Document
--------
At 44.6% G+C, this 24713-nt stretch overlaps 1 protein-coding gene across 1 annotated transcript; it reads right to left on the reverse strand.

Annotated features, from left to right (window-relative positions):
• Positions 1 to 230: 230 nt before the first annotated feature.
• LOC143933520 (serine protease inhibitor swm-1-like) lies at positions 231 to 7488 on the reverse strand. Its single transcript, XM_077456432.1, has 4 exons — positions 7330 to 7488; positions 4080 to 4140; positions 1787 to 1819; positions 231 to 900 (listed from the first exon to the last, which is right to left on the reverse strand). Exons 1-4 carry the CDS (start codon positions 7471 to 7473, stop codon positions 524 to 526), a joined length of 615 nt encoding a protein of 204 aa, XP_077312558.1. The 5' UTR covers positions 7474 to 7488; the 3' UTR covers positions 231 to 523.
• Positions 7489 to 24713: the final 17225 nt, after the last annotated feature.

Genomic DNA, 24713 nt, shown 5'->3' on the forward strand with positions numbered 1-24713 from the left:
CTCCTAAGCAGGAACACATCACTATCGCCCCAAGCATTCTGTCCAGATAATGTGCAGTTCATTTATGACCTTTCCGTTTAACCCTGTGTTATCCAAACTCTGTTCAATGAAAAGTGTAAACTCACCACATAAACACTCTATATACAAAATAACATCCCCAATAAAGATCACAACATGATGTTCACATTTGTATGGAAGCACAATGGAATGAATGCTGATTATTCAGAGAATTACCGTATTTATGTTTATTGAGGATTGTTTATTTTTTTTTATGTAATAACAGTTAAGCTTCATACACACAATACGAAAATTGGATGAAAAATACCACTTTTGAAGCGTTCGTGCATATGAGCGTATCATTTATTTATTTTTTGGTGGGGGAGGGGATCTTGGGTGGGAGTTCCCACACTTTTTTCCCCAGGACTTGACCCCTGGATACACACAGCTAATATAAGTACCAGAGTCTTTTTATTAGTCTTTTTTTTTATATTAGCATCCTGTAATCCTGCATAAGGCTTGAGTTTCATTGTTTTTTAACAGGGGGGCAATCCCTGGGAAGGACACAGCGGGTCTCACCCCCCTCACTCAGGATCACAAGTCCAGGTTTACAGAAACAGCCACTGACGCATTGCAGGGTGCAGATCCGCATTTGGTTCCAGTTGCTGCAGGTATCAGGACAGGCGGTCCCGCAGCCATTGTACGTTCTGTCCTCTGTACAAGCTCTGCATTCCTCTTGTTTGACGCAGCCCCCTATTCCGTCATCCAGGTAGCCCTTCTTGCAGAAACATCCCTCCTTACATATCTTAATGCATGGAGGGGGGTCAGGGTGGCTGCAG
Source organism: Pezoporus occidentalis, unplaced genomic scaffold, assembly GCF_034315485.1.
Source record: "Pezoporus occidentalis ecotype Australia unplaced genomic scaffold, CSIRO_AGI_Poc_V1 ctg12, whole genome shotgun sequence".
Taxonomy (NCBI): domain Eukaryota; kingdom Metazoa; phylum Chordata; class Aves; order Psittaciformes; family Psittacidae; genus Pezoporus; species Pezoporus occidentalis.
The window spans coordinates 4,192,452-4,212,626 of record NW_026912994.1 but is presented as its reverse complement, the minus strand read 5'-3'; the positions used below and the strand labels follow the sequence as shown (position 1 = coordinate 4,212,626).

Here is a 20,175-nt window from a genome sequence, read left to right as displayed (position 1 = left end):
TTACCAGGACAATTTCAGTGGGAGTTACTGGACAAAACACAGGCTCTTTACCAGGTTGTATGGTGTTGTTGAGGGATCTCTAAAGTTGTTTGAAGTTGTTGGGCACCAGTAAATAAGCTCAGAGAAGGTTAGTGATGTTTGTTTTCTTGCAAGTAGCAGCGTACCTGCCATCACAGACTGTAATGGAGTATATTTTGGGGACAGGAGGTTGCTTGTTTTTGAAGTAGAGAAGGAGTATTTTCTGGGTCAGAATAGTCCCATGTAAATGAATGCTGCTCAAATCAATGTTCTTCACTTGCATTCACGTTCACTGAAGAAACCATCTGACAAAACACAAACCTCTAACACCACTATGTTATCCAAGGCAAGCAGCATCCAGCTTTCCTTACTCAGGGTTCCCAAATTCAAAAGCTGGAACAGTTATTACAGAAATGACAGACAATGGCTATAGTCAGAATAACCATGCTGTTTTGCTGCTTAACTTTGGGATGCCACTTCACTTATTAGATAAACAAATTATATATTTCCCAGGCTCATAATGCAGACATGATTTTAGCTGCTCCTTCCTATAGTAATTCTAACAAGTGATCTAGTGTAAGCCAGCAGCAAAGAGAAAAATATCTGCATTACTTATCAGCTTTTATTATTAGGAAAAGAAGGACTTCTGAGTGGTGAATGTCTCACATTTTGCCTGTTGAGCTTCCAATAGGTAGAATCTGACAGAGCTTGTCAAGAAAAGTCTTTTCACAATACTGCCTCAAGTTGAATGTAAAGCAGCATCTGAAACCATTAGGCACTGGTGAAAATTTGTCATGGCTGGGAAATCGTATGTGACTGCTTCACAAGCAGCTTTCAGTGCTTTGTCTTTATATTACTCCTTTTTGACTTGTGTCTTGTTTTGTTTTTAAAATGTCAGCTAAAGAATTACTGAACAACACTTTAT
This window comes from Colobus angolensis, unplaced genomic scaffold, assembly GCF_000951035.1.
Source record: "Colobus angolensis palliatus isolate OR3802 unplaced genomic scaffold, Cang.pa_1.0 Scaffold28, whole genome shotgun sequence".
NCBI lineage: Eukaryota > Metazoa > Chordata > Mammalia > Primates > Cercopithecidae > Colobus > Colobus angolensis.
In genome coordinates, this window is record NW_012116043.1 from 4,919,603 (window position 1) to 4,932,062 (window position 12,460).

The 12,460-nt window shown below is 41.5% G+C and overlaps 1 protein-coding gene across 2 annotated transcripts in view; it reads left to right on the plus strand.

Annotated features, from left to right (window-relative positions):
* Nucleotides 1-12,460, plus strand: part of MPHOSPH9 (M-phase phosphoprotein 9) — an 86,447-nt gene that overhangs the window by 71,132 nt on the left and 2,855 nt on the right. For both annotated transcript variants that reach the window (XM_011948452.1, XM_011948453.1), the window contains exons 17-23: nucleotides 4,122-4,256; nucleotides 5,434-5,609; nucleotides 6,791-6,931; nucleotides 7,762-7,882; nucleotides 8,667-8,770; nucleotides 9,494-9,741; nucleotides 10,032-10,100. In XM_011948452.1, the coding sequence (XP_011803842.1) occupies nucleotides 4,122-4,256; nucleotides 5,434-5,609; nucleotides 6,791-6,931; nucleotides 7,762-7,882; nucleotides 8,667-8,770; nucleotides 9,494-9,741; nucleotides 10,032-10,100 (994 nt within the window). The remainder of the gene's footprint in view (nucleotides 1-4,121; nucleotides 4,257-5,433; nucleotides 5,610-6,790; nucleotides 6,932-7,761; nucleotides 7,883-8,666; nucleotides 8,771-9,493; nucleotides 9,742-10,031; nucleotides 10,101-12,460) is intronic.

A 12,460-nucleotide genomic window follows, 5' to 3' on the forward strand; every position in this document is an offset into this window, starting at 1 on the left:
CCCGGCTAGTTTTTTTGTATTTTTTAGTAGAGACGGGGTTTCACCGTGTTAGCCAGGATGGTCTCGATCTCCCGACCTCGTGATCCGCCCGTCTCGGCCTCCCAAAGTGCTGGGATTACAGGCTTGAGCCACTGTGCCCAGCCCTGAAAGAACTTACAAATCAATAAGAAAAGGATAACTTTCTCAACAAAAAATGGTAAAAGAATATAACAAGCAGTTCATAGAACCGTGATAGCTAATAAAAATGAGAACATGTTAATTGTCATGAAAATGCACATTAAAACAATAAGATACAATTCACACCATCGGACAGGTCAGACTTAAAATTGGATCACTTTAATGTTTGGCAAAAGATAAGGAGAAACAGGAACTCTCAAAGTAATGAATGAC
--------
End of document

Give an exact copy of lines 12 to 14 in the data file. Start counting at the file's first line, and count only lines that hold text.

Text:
Here is a 20,175-nt window from a genome sequence, read left to right as displayed (position 1 = left end):
TTACCAGGACAATTTCAGTGGGAGTTACTGGACAAAACACAGGCTCTTTACCAGGTTGTATGGTGTTGTTGAGGGATCTCTAAAGTTGTTTGAAGTTGTTGGGCACCAGTAAATAAGCTCAGAGAAGGTTAGTGATGTTTGTTTTCTTGCAAGTAGCAGCGTACCTGCCATCACAGACTGTAATGGAGTATATTTTGGGGACAGGAGGTTGCTTGTTTTTGAAGTAGAGAAGGAGTATTTTCTGGGTCAGAATAGTCCCATGTAAATGAATGCTGCTCAAATCAATGTTCTTCACTTGCATTCACGTTCACTGAAGAAACCATCTGACAAAACACAAACCTCTAACACCACTATGTTATCCAAGGCAAGCAGCATCCAGCTTTCCTTACTCAGGGTTCCCAAATTCAAAAGCTGGAACAGTTATTACAGAAATGACAGACAATGGCTATAGTCAGAATAACCATGCTGTTTTGCTGCTTAACTTTGGGATGCCACTTCACTTATTAGATAAACAAATTATATATTTCCCAGGCTCATAATGCAGACATGATTTTAGCTGCTCCTTCCTATAGTAATTCTAACAAGTGATCTAGTGTAAGCCAGCAGCAAAGAGAAAAATATCTGCATTACTTATCAGCTTTTATTATTAGGAAAAGAAGGACTTCTGAGTGGTGAATGTCTCACATTTTGCCTGTTGAGCTTCCAATAGGTAGAATCTGACAGAGCTTGTCAAGAAAAGTCTTTTCACAATACTGCCTCAAGTTGAATGTAAAGCAGCATCTGAAACCATTAGGCACTGGTGAAAATTTGTCATGGCTGGGAAATCGTATGTGACTGCTTCACAAGCAGCTTTCAGTGCTTTGTCTTTATATTACTCCTTTTTGACTTGTGTCTTGTTTTGTTTTTAAAATGTCAGCTAAAGAATTACTGAACAACACTTTAT
This window comes from Colobus angolensis, unplaced genomic scaffold, assembly GCF_000951035.1.